Hydroplane: A scratch performed by pushing the record in any direction with one hand while applying counter pressure with a finger from the opposite hand. The finger should bounce along the record surface, creating a "bubbly" sound.
Looping: A basic beat juggling technique. The DJ plays one section of a record and then switches over to the same beat on another copy of the record while rewinding the first record, then switches back to the first record while rewinding the second one.
Orbit: A term used to descrie any scratch that can be performed forward and backward.
Rub: Similar to a hydroplane, except the forward and/or background strokes are slowed down as if the sound is decelerating.
Scribble: A very fast, vibrating sound created by holding the record idle and tensing the muscles in the arm, causing the record to move back and forth very quickly over a small distance.
Stab scratch: Similar to forward scratch, but the sound is cut off and repeated faster.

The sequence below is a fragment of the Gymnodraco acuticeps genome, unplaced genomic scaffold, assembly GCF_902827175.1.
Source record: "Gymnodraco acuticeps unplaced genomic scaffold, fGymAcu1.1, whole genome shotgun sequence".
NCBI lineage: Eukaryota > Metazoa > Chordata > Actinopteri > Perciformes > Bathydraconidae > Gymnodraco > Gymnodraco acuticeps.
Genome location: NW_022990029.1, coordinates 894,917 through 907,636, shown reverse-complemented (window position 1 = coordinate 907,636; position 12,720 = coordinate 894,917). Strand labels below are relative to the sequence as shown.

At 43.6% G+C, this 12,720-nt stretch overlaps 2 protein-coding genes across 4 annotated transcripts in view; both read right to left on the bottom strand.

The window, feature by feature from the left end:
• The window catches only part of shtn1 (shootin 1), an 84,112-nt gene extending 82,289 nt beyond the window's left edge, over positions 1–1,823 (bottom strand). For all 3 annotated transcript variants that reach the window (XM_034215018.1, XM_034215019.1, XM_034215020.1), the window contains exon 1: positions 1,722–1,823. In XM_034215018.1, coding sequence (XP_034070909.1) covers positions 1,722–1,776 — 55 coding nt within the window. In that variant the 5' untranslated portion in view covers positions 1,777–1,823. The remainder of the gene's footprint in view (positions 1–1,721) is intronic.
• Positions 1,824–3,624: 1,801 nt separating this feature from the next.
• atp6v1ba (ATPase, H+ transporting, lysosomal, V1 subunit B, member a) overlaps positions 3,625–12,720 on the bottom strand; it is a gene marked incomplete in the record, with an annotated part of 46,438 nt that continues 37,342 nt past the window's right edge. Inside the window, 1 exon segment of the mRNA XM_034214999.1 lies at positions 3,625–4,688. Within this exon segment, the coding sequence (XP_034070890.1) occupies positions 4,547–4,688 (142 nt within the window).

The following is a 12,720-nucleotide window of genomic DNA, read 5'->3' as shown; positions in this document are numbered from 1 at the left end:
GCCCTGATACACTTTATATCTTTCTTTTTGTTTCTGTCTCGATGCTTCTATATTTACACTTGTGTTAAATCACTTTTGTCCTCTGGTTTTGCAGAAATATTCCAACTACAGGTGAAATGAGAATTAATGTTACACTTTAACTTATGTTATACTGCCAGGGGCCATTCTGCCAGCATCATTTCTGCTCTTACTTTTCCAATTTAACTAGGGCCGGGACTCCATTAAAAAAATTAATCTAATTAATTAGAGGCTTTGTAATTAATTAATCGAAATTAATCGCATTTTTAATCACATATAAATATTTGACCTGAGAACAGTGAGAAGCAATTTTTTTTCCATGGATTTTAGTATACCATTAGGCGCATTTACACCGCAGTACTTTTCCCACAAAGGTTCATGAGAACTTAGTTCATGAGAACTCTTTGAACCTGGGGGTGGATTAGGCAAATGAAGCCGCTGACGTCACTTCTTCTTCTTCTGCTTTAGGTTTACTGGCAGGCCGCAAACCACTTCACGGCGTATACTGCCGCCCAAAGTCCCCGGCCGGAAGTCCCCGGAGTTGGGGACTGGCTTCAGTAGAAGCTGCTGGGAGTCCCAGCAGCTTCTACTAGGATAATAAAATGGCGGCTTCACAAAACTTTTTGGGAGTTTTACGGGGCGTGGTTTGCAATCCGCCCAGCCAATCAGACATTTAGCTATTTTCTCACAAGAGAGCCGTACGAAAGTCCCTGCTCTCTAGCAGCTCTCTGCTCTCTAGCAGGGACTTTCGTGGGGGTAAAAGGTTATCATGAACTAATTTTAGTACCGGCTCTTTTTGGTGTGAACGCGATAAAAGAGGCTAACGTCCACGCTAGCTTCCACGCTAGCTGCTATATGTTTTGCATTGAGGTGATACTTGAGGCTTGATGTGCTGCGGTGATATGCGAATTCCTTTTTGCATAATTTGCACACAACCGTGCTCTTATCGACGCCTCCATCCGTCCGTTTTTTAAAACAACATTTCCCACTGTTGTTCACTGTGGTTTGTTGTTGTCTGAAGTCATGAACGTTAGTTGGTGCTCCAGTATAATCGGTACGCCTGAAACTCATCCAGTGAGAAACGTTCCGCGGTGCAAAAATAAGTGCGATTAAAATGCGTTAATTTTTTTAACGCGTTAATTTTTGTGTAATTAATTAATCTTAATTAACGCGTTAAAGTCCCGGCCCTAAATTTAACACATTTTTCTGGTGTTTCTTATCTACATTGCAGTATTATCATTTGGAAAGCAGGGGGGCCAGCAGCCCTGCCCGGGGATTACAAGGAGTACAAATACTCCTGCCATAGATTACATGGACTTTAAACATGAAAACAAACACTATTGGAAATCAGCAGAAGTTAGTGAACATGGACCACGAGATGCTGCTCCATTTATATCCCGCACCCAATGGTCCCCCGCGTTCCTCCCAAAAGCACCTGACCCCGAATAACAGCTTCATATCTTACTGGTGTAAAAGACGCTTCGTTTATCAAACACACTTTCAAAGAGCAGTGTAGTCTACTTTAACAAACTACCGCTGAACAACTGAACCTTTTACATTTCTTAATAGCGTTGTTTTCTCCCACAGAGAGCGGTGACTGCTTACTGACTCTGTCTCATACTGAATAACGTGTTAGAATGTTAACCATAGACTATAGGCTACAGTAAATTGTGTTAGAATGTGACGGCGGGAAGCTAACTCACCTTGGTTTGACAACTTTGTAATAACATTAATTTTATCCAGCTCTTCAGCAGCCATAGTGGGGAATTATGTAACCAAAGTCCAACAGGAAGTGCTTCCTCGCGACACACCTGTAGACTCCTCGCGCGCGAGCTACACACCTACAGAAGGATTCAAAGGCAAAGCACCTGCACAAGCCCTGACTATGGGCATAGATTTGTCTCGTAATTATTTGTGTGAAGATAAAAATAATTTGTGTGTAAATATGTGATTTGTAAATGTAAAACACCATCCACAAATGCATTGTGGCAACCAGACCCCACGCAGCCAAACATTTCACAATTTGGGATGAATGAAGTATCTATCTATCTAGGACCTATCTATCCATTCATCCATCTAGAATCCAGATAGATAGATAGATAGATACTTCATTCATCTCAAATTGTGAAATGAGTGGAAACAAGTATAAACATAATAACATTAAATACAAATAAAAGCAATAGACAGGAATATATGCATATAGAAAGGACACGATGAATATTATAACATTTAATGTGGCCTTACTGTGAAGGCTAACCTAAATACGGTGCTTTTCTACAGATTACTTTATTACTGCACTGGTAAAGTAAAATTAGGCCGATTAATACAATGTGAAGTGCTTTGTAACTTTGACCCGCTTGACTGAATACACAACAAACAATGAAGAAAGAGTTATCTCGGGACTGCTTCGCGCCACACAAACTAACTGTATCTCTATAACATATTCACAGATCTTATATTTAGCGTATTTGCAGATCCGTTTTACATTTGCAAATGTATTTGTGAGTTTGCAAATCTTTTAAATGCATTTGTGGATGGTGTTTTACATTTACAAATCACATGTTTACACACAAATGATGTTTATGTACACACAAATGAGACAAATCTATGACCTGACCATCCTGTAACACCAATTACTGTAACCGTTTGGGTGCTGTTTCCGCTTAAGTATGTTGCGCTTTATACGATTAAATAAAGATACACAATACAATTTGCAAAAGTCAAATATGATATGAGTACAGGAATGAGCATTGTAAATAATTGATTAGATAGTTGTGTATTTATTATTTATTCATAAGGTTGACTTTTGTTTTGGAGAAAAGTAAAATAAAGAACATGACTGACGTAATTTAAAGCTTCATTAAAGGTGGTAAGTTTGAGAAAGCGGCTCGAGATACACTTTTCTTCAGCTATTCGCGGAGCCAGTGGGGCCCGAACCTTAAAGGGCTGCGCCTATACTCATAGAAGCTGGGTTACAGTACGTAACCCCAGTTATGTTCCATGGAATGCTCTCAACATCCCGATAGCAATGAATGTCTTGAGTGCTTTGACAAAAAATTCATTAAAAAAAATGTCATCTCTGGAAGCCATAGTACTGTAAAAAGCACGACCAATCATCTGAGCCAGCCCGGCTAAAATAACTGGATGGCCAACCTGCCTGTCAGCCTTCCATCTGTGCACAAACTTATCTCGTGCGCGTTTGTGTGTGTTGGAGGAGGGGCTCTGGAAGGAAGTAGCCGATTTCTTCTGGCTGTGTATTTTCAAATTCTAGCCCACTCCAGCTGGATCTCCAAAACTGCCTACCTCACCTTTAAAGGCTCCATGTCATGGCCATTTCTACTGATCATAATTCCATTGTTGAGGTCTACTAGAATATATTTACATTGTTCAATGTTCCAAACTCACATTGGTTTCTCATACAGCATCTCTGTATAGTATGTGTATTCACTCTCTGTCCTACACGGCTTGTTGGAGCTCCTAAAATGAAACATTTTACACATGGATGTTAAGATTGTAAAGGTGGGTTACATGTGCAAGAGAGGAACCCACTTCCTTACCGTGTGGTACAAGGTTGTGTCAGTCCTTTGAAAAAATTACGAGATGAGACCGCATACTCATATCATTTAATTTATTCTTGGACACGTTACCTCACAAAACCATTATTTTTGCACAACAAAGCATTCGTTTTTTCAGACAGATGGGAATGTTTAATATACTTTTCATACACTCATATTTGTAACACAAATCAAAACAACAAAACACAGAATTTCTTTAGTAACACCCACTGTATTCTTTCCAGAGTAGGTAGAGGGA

Tear: A tear is performed by moving forward or backward with pauses between strokes, all within a single sound or sample on the record. A two forward tear would be forward, pause, forward, pause creating the sound "ahh, hhh, hhh".
Transformer: A scratch performed by moving the crossfader to a rhythm while dragging the record back and forth or letting it play by itself.
adapted from: http://twix.com/mix_terms.html
It is all about technique. That is what separates the players from the posers in the world of DJ mixing. Check out the essential scratches every mix master should know.
adapted from: http://twix.com/how_to_mix.html